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When it comes to high school reunions, no one has just an OK time at them. As unspoken laws of revisiting things that are (probably) better left unrevisited go, there are really only two options here: you are going to have AN AWESOME time or AN AWFUL time. The new dramedy 10 YEARS, despite being written and directed by the man (Jamie Linden) responsible for the abomination that was Dear John (also starring Channing Tatum) actually does a really nice, unpretentious and oddly natural job of capturing the inevitable highs and lows of events like this. This has plenty to do with the capable cast assembled, who has palpable, easy chemistry with each other and plenty with the distinct lack of pressure hanging over this movie: unlike reunions or big Hollywood films based on Nicholas Starks novel, the stakes and the need to impress are not that high. So, the movie allows itself to be itself: a small, chatty, sort-of-zeitgeisty, well acted, but ultimately not-too-ambitious drama that you feel completely ok hanging out with for 100 or so minutes.

As we discover the cast, the classic high school reunion characters emerge: the once-upon-a-time high school hero (Channing Tatum, surprisingly likable and natural), looking to settle down with his longtime girlfriend (Jenna Dewan-Tatum, his real life wife and excellent at playing hot-but-understanding). The class jerk, now married and with serious consciousness issues (Chris Pratt, using his considerable body to heartbreaking comic lengths, and Ari Graynor as his pretty, cool, practical wife), the white kid that wanted to be a gangsta rapper, now married and hiding his “dark grey” high school personality from his cool, reserved wife (Aubrey Plaza, in her usual deadpan mode). Of course, there’s the kid who seems to have it all: a house, a boat, a pretty doctor wife (Max Minghella), the kid who left and made it “big” in the business world (Justin Long), the popular girl who is still in search of that high school glow she once had (Lynn Collins), the newly minted rock star (Oscar Isaac) who still pines for the reserved girl NO ONE remembers in high school (Kate Mara). And, inevitably, the there’s the tragic class beauty (Rosario Dawson) that got away. That is just the tip of the iceberg.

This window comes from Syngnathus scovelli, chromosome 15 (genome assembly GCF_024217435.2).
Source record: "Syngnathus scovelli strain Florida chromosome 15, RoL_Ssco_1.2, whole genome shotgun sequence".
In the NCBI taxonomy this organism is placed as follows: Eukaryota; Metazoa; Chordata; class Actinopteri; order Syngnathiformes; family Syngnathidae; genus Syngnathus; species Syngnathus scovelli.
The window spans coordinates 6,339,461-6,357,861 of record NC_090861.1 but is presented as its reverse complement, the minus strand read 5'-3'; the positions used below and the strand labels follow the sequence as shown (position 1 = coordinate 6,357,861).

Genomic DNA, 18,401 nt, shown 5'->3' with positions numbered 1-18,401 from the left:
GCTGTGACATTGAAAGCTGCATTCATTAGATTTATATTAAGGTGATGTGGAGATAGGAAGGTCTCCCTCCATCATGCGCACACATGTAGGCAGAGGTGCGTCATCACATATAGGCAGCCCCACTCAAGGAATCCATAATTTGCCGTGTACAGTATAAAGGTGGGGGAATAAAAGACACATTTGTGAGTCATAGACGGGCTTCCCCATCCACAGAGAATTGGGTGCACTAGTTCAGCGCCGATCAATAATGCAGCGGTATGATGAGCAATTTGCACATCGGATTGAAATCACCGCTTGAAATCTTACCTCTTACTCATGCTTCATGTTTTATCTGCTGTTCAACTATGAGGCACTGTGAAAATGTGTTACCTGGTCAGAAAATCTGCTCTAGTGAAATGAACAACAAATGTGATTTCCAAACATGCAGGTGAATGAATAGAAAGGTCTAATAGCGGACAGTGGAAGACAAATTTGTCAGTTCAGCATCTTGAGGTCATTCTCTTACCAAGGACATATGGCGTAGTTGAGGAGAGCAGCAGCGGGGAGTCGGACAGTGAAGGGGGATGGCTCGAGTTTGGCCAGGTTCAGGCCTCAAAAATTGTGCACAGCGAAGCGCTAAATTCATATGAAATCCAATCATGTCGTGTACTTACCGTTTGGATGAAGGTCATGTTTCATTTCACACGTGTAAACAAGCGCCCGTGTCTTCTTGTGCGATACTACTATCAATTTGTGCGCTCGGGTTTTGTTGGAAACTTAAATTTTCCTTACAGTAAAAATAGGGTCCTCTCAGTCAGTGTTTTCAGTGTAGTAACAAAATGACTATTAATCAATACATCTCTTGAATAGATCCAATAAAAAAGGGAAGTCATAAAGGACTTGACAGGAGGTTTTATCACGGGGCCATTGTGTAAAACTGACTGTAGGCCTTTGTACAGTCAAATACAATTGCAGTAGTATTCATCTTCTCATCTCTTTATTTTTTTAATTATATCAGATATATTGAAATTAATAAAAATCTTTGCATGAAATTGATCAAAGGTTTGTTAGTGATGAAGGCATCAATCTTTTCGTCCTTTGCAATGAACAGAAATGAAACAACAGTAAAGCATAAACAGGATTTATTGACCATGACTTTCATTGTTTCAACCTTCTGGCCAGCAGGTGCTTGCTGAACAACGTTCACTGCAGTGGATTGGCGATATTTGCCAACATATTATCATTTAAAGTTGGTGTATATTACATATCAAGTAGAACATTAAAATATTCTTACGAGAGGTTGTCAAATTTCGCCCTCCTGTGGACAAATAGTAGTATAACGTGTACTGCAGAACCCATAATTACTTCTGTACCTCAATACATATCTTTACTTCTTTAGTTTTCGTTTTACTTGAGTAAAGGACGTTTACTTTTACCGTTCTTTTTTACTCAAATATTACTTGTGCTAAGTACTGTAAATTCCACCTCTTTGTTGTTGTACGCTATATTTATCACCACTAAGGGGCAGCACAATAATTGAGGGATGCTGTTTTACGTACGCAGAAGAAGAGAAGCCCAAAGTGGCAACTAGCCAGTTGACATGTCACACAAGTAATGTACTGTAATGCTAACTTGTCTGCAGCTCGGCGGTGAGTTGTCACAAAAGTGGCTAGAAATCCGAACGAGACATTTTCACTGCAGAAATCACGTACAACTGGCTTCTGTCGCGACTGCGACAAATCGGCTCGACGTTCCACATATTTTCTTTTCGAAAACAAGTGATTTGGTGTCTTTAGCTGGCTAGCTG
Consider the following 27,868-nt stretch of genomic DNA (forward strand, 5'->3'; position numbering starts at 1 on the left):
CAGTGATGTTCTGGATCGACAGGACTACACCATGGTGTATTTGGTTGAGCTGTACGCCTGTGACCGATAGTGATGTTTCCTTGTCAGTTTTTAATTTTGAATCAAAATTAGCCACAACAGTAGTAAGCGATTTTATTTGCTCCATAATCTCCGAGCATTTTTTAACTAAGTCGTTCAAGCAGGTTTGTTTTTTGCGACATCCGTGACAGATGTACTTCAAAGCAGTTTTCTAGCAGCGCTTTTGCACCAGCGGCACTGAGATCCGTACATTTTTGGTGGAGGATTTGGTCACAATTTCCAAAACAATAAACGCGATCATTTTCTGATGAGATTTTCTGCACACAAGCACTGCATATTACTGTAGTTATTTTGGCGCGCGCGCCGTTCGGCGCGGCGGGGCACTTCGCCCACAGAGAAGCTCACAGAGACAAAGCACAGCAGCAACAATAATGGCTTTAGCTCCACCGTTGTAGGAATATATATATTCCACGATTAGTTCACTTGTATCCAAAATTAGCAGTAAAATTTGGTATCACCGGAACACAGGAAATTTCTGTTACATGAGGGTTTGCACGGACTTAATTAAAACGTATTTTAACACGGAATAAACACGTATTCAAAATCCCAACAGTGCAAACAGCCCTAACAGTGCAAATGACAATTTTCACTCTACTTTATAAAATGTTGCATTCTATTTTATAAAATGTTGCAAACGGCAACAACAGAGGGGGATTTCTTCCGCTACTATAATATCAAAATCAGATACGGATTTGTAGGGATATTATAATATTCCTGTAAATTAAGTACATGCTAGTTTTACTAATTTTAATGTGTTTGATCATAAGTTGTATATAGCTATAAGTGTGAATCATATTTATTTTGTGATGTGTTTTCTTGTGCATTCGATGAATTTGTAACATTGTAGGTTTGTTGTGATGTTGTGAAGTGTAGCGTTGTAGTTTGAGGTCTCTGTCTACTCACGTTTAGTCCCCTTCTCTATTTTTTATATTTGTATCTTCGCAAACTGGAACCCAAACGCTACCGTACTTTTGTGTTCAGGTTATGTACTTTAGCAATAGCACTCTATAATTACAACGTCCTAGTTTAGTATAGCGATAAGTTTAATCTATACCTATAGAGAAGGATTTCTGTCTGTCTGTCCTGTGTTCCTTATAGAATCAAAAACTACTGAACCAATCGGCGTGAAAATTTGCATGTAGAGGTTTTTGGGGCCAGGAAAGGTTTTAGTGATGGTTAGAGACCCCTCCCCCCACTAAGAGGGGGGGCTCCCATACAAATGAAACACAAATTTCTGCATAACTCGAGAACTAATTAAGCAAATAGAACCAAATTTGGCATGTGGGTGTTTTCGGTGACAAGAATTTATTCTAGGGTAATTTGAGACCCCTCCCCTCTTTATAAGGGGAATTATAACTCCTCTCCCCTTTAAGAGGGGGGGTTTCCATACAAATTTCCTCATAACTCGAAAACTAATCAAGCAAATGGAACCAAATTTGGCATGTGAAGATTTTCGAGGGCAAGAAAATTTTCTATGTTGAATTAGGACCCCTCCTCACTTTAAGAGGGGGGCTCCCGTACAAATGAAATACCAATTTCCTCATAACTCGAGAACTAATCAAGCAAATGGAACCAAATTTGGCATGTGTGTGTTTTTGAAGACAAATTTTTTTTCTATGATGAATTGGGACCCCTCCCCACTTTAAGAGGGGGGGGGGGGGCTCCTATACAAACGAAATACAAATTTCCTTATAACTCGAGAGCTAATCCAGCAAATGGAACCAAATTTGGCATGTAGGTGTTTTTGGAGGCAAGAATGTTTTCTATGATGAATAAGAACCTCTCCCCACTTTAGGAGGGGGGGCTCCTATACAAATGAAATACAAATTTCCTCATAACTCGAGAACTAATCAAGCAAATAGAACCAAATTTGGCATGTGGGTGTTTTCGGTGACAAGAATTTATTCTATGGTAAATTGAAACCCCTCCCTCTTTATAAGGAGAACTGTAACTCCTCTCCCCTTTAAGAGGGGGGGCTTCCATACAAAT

Granted, this is A LOT of people to keep track of, but casting some of the most loved young character actors of today helps, as do the name tags. God bless those nametags.

Lubricated by many tequila shots, the repressed issues they all have come out (as they do). As these young people talk and laugh and cry and reminisce and make good and bad decisions (there is a TP scene and an apology sequence that will make you want to duck your head in popcorn, that’s how palpable the awkwardness of it all is), there is enough real emotion to keep you watching, even rooting for some of them.

Ad the evening unwinds, nothing unexpected happens. Still, to the filmmaker’s credit, he manages to avoid most traps in front of him: having had enough melodrama in his moviemaking past, he opts for the kind of quiet, meaningful moments that feel all the more effective in their subtlety. These people, after all, are 10 years out of high school, and it is nice to see a movie give them credit for that. The final result, as the last men standing gather in a diner to eat some bacon and possibly make some life changing decisions, we are left feeling optimistic for their reasonably stable, happy futures, which the movie made us believe they deserving. And feeling that connected to that many characters in this short of an amount of time is no small feat, so for that more so than anything else, this movie is worth a visit.